Now the skeptibunkers will instantly pronounce this absolute proof, never to be doubted that this was a hoax. However had some letter surfaced that had a one liner to the effect that Roswell was in fact real, and you could verify that people near and around that person were told that he believed Roswell was real, Skeptibunkers would instantly denounce it as hearsay, not to be believed.... etc.

    Bottom line is we need to find out who allegedly was behind this, and how they supposedly did it, then do a recreation using tech availabe in 1964 to see if it is plausable.

    It is possible that we may find this is some students trying to one up each other in 1964 or 65 by claiming to other students that they were the ones to do the prank.

    By Blogger Robert Gates, at Monday, September 28, 2009  

  • Bruce Duensing said...

    "Again I think it could have been presented in a less pointed manner that does not infer and suggests more than what is given."

    Given this is an AB article I expected exactly that.

    By Blogger Gareth, at Monday, September 28, 2009  

  • This explanation of the case as a hoax is far fetched. What kind of hoax takes off and flies above a patrol car? I interviewed Lonnie Zamora in Soccorro in 1990, and what he saw actually took off and flew away. This explanation of the case as a hoax,is a hoax itself.

    Ted Oliphant
    Fyffe Police Dept 1991-1994
    Creator "UFOs: A Need To Know"

    By Blogger Charlie, at Monday, September 28, 2009  

  • Wouldn't have been much of a hoax had Lonnie not had that car chase.

    By Blogger Paul Robinson, at Thursday, October 01, 2009  

  • This hoax story is complete and utter nonsense! Its almost as ridiculous as aliens being blamed on the case What is the motif for all this??Are you serious about this? Rear projection in broad daylight? Fireworks or pyrotechnics for the roar? A speeding car leading Zamora to the site? Do you really believe a bunch of eggheads could fool a streetwise dude like Zomora? Yeah right, my ass!! This story is Complete and utter bulls**t and you know it!

    By Blogger Pjsryan, at Monday, October 26, 2009  

  • Dr. Colgate's alleged handwriting states: "I have a good indication of the student who engineered the hoax". Hardly a statement of conviction yet, an interesting choice of words.
    Then "to allay further doubt" the author presents the results of a rather unsuccessful interview with Dr. Colgate, admitting that his responses were cryptic.
    To go on to characterize this interview as a "confession" seems irresponsible to me.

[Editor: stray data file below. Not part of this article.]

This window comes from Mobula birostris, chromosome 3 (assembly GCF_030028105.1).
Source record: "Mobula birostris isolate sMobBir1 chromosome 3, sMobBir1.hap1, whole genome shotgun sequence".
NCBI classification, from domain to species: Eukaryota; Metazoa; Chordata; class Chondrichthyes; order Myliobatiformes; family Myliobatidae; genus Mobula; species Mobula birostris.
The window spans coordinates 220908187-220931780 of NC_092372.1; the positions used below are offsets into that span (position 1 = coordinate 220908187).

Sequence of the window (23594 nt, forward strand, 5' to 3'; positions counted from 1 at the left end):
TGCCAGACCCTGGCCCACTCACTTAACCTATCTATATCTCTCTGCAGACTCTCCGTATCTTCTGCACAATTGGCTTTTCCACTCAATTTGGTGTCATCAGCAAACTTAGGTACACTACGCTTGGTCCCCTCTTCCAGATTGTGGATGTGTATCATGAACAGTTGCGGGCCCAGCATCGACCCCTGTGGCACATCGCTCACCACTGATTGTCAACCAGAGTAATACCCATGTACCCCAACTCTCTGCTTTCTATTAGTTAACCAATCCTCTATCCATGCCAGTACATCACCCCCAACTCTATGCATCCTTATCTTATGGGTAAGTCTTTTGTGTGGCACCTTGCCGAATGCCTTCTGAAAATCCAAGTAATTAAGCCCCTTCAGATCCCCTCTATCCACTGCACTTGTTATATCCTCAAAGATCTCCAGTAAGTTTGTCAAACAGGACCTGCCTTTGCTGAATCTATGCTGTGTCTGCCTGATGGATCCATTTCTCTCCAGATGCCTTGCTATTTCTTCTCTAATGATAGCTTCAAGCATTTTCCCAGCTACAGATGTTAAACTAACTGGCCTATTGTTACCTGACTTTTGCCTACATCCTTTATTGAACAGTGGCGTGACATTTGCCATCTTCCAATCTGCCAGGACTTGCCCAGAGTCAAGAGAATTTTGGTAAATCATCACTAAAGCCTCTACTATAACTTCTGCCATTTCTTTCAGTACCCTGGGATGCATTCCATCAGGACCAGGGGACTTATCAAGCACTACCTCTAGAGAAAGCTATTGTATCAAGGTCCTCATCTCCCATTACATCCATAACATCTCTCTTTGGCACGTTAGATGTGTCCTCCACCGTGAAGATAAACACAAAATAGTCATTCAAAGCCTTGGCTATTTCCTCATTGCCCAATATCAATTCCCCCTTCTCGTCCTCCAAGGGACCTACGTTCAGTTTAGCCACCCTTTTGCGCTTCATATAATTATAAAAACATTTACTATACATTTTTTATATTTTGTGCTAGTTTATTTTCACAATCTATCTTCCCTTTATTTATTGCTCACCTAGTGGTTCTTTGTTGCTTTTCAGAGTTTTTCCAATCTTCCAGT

From his interview with Dr. Etscorn: "She somehow located one of the former students believed to have been involved... My memory of her investigation is spotty..." Another proclamation punctuated by uncertainty and lack of conviction, followed by a heaping paragraph of admitted speculation.

    His conversation with Dave Collis reveals nothing except that Collis heard a rumor about the incident being a hoax. Who didn't?

    Another major problem with this "expose" is that the author doesn't seem to recognize the important difference between a prank and a hoax, carelessly interchanging the words without regard for their respective implications.

    The author refers to Colgate's mystery "student who engineered the hoax" as tricksters (cute and plural). Inconsistent.

    The author paraphrases Collis' speculation about "getting back" at Zamora, fooling a fool.

    After a paragraph of persuasion and anecdotes attesting that intelligent college students do indeed prank "looking for release- a little fun", the author sums up with a paragraph headed THE HOAXERS TODAY, in which he empathizes with the "New Mexico Tech pranksters" who "planned and calculated... a great joke", "played a trick on a community, a nation and the world". Simply, It was "a prank gone wild."

    But what about that speculation session the author had with Dr. Etscorn? Didn't he give us a rough transcript of their discussion about the likely complexity of the this prank? Revealing the tricksters anticipation of a full investigation, necessitating the planting of false evidence to support the funny joke they were allegedly playing on Officer Zamora. An investigation not only by local authorities, but likely no less than the Air Force's Project Blue Book. Surely the author is aware of the seriousness of this expose?

    Make no mistake, regardless of his intention, the author has brought to light some very strong allegations of hoax - not pranks.
    And the allegations should not be taken lightly.